Project Details


Anterior and intermediate lobe proopiomenancortin (POMC) producing cells originate from different regions of an apparently homogeneous precursor structure (Rathke's pouch) that experience different cellular and extracellular interactions during early development. In the adult pituitary gland, these two cell POMC populations exhibit differences in the extent of post translational and regulation of transcription and secretion. In this proposal, we will continue to study the differentiation of these two cell POMC populations and also begin to investigate the differentiation of the adrenal cortex. We will determine the prenatal levels of the POMC primary transcript and mature mRNa by using probes spanning intron-exon splice junctions for solution hybridization and will identify POMC primary transcript containing cells with POMC intron-specific probes for in situ hybridization; taken together, these studies will allow us to identify the earliest stages of POMC transcription in the fetal pituitary. We will analyze the forms of processed oligosaccharides associated with the POMC precursor and POMC derived peptides to determine the intracellular site of POMC cleavage in fetal POMC cells. We will investigate the ontogeny of identified components of endocrine secretory granules to determine whether they are present at stages when we have demonstrated regulated release from fetal POMC cells. We will also investigate the ontogeny of gene expression in the fetal adrenal for three enzymes in the steroid synthetic pathway by solution and in situ hybridization in order to gain insight into the process of differentiation in this tissue. Finally, we will continue to characterize additional components of basement membranes and cell surface receptors for extracellular matrix molecules during stages of fetal pituitary development when phenotypic expression in the fetal pituitary is occurring. Taken together, these studies will advance our understanding of differentiation in distinct populations of fetal POMC cells, provide information about the maturation of the pituitary-adrenal axis and will contribute to our long-range goal of determining the basis for selective hormone gene expression in different regions of the pituitary primordium.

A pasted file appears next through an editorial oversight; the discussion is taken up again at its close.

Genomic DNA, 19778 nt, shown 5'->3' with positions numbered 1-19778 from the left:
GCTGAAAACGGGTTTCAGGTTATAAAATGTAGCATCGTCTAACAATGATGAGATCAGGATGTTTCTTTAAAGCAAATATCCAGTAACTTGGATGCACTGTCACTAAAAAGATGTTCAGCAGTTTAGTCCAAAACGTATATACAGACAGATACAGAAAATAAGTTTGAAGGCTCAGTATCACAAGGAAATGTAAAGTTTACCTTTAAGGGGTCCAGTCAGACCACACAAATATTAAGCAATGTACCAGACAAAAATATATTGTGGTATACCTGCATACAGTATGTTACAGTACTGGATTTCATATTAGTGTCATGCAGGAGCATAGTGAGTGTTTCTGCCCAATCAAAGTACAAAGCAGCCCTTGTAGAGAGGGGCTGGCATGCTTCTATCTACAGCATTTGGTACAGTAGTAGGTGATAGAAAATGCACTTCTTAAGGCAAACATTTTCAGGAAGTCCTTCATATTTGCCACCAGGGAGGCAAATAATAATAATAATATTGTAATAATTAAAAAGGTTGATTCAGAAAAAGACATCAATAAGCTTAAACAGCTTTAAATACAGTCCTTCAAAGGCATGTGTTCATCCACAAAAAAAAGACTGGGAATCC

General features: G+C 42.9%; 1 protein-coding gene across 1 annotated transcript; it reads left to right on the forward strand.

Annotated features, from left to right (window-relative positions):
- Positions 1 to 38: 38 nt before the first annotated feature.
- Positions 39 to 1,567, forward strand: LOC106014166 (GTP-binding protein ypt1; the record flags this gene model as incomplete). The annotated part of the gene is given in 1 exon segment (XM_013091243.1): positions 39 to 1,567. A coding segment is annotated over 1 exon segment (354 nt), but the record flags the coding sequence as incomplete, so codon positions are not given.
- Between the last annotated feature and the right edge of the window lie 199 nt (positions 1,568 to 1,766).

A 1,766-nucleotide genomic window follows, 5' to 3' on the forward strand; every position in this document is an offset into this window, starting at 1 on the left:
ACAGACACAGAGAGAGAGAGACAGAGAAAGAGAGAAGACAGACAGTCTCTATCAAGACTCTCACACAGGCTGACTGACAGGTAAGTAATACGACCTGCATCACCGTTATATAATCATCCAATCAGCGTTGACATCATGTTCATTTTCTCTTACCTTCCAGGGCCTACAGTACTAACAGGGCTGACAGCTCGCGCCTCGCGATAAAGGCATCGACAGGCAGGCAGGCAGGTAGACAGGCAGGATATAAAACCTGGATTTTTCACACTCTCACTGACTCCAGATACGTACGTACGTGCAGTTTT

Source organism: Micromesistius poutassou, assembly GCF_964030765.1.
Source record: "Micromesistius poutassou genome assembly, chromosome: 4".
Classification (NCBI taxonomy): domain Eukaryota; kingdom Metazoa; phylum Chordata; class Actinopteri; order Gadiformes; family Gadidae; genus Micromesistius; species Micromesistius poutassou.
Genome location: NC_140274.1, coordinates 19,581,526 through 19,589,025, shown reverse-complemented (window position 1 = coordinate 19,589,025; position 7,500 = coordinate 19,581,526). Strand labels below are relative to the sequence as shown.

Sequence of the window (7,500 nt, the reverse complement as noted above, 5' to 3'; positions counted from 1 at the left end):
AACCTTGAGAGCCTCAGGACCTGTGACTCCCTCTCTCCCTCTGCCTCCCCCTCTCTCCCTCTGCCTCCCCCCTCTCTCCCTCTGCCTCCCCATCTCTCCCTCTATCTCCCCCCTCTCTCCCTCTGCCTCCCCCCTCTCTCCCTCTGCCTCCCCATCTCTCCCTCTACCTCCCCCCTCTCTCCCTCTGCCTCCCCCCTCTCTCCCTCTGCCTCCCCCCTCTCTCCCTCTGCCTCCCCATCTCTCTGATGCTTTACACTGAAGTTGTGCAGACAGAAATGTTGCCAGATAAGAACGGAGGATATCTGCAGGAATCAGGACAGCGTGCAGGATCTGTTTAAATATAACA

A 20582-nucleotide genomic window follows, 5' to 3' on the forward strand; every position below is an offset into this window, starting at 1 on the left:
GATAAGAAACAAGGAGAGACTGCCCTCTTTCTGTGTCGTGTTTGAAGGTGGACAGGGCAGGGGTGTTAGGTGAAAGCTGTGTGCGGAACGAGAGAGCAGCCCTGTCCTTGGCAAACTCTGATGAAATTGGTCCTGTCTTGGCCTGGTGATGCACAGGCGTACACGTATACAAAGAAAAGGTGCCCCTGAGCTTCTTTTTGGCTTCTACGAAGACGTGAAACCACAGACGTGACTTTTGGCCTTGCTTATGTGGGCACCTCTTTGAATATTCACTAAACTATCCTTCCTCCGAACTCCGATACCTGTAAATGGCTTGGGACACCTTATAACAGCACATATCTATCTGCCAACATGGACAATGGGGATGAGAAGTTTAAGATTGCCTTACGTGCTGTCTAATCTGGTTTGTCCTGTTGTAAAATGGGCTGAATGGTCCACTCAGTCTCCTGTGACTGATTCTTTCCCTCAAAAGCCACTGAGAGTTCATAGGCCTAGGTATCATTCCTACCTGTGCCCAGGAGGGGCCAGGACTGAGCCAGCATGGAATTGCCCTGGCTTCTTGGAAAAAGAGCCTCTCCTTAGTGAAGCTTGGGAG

Effective start/end date1/1/904/30/93


  • Eunice Kennedy Shriver National Institute of Child Health and Human Development


  • Genetics
  • Molecular Biology
  • Cell Biology


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